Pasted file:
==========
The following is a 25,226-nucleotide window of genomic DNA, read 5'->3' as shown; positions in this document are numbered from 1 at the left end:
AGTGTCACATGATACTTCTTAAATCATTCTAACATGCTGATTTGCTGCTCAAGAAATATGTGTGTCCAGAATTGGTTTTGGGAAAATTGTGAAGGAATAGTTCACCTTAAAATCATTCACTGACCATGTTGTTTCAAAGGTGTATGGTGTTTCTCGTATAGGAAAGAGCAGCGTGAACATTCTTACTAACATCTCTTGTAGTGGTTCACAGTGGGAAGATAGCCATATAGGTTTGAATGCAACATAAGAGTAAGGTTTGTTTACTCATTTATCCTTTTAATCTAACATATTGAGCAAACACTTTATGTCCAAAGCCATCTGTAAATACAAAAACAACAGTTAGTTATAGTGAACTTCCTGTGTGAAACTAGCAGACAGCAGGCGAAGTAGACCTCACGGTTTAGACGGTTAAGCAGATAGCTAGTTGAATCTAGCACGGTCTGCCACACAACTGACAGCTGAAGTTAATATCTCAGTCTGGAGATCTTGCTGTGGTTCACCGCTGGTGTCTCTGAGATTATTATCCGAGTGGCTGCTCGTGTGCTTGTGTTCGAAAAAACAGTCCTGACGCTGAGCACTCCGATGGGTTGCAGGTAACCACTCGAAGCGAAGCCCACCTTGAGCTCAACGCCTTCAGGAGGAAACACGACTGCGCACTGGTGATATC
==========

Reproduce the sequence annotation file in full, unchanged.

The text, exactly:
The following is a 25,226-nucleotide window of genomic DNA, read 5'->3' as shown; positions in this document are numbered from 1 at the left end:
AGTGTCACATGATACTTCTTAAATCATTCTAACATGCTGATTTGCTGCTCAAGAAATATGTGTGTCCAGAATTGGTTTTGGGAAAATTGTGAAGGAATAGTTCACCTTAAAATCATTCACTGACCATGTTGTTTCAAAGGTGTATGGTGTTTCTCGTATAGGAAAGAGCAGCGTGAACATTCTTACTAACATCTCTTGTAGTGGTTCACAGTGGGAAGATAGCCATATAGGTTTGAATGCAACATAAGAGTAAGGTTTGTTTACTCATTTATCCTTTTAATCTAACATATTGAGCAAACACTTTATGTCCAAAGCCATCTGTAAATACAAAAACAACAGTTAGTTATAGTGAACTTCCTGTGTGAAACTAGCAGACAGCAGGCGAAGTAGACCTCACGGTTTAGACGGTTAAGCAGATAGCTAGTTGAATCTAGCACGGTCTGCCACACAACTGACAGCTGAAGTTAATATCTCAGTCTGGAGATCTTGCTGTGGTTCACCGCTGGTGTCTCTGAGATTATTATCCGAGTGGCTGCTCGTGTGCTTGTGTTCGAAAAAACAGTCCTGACGCTGAGCACTCCGATGGGTTGCAGGTAACCACTCGAAGCGAAGCCCACCTTGAGCTCAACGCCTTCAGGAGGAAACACGACTGCGCACTGGTGATATC